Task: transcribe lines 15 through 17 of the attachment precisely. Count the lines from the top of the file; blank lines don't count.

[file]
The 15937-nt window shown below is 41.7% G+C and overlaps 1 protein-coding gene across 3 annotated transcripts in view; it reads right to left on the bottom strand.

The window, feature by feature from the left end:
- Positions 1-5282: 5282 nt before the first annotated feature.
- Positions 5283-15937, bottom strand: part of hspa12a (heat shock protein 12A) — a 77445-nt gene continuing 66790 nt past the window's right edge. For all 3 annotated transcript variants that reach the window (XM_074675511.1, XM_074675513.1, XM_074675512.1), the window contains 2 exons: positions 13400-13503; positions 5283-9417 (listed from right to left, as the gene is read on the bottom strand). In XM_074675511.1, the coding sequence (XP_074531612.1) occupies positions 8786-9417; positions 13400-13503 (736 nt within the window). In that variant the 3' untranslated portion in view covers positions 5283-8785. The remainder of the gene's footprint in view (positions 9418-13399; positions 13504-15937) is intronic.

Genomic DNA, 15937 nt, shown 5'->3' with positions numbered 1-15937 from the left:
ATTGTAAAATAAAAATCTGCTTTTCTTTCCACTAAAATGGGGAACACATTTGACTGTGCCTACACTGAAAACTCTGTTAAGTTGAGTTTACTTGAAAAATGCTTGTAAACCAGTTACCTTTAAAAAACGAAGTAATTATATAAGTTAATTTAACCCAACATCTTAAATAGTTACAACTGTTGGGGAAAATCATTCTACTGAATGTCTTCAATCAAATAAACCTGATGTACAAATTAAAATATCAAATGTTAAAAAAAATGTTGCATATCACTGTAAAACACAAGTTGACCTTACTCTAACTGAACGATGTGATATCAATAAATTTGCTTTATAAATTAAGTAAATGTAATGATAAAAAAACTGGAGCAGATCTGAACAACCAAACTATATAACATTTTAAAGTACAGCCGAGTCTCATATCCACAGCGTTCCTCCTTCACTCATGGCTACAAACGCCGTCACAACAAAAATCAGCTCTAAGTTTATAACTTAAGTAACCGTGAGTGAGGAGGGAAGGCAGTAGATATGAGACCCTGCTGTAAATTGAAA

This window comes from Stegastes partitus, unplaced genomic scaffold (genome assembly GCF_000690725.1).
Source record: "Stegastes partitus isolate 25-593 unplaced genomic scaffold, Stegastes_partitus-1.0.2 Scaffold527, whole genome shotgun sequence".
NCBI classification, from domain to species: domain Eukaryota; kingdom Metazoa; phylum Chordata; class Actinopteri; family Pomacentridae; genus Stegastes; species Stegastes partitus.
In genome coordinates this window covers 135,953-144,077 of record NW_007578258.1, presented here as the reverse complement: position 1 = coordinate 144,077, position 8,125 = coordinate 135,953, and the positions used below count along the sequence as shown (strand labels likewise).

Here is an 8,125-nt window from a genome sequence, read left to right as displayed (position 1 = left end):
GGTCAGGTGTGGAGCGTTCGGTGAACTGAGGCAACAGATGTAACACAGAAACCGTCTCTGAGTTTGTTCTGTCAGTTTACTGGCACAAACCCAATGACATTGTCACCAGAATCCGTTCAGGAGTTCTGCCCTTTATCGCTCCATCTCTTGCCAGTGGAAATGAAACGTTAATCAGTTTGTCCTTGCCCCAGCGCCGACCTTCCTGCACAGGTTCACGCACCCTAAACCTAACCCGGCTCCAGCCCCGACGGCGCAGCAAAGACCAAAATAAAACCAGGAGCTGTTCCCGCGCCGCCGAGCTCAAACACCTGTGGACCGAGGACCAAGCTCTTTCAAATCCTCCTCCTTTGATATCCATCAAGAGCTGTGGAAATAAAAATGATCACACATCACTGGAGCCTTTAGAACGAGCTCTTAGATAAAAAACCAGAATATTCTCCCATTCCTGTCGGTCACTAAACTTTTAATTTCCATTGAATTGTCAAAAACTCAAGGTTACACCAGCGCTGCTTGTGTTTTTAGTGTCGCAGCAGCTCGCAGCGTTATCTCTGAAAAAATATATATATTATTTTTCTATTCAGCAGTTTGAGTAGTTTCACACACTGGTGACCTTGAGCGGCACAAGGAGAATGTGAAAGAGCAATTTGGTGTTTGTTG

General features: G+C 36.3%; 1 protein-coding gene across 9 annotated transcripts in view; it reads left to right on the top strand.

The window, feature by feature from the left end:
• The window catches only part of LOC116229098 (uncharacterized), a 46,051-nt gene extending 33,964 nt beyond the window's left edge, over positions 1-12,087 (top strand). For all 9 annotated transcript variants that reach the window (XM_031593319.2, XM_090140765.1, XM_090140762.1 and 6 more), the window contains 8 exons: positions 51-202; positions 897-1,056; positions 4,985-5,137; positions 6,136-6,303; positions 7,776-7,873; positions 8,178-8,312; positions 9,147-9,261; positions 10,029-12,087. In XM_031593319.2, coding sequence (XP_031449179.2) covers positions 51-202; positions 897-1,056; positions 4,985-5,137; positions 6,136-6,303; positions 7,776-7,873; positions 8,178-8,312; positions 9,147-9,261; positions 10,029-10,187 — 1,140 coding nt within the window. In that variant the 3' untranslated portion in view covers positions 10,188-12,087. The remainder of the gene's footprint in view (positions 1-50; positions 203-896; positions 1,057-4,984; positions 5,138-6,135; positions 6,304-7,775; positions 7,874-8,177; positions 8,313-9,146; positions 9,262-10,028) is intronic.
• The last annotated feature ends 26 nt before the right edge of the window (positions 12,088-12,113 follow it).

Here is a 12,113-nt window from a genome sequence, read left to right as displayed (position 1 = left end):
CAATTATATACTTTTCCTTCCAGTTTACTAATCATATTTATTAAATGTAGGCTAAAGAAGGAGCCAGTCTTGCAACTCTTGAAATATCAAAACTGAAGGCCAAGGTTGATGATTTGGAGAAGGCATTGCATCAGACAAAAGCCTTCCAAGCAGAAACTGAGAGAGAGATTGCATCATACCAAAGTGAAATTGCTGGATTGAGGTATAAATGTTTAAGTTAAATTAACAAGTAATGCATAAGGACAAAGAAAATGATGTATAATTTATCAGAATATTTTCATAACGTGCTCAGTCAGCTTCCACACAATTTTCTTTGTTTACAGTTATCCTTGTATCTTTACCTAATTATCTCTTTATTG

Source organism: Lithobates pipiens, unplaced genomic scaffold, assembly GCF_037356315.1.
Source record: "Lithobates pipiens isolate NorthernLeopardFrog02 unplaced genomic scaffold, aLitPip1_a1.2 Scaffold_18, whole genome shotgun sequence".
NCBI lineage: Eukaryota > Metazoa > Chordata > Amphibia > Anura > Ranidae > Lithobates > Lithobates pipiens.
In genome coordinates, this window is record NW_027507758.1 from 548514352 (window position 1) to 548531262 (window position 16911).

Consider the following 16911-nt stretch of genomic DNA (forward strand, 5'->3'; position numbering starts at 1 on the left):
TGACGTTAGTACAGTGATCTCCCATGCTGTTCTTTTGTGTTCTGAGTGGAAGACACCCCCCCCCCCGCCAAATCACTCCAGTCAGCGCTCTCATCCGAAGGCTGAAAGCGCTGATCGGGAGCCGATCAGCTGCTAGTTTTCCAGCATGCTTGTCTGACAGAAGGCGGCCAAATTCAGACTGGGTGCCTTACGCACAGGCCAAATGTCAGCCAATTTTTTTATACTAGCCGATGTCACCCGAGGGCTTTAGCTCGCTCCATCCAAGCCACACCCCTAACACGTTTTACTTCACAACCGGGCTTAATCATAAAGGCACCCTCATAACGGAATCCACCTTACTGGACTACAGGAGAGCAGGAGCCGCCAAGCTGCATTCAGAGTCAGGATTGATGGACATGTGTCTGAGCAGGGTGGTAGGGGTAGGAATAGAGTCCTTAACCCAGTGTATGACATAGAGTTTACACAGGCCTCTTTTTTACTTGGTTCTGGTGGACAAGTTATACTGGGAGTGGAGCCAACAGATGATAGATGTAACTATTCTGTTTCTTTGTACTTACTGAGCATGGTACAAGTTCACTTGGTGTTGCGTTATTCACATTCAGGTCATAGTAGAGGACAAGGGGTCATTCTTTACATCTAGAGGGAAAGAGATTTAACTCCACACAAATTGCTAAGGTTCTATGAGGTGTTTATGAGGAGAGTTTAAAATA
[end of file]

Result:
• The window catches only part of LOC116229098 (uncharacterized), a 46,051-nt gene extending 33,964 nt beyond the window's left edge, over positions 1-12,087 (top strand). For all 9 annotated transcript variants that reach the window (XM_031593319.2, XM_090140765.1, XM_090140762.1 and 6 more), the window contains 8 exons: positions 51-202; positions 897-1,056; positions 4,985-5,137; positions 6,136-6,303; positions 7,776-7,873; positions 8,178-8,312; positions 9,147-9,261; positions 10,029-12,087. In XM_031593319.2, coding sequence (XP_031449179.2) covers positions 51-202; positions 897-1,056; positions 4,985-5,137; positions 6,136-6,303; positions 7,776-7,873; positions 8,178-8,312; positions 9,147-9,261; positions 10,029-10,187 — 1,140 coding nt within the window. In that variant the 3' untranslated portion in view covers positions 10,188-12,087. The remainder of the gene's footprint in view (positions 1-50; positions 203-896; positions 1,057-4,984; positions 5,138-6,135; positions 6,304-7,775; positions 7,874-8,177; positions 8,313-9,146; positions 9,262-10,028) is intronic.
• The last annotated feature ends 26 nt before the right edge of the window (positions 12,088-12,113 follow it).

Here is a 12,113-nt window from a genome sequence, read left to right as displayed (position 1 = left end):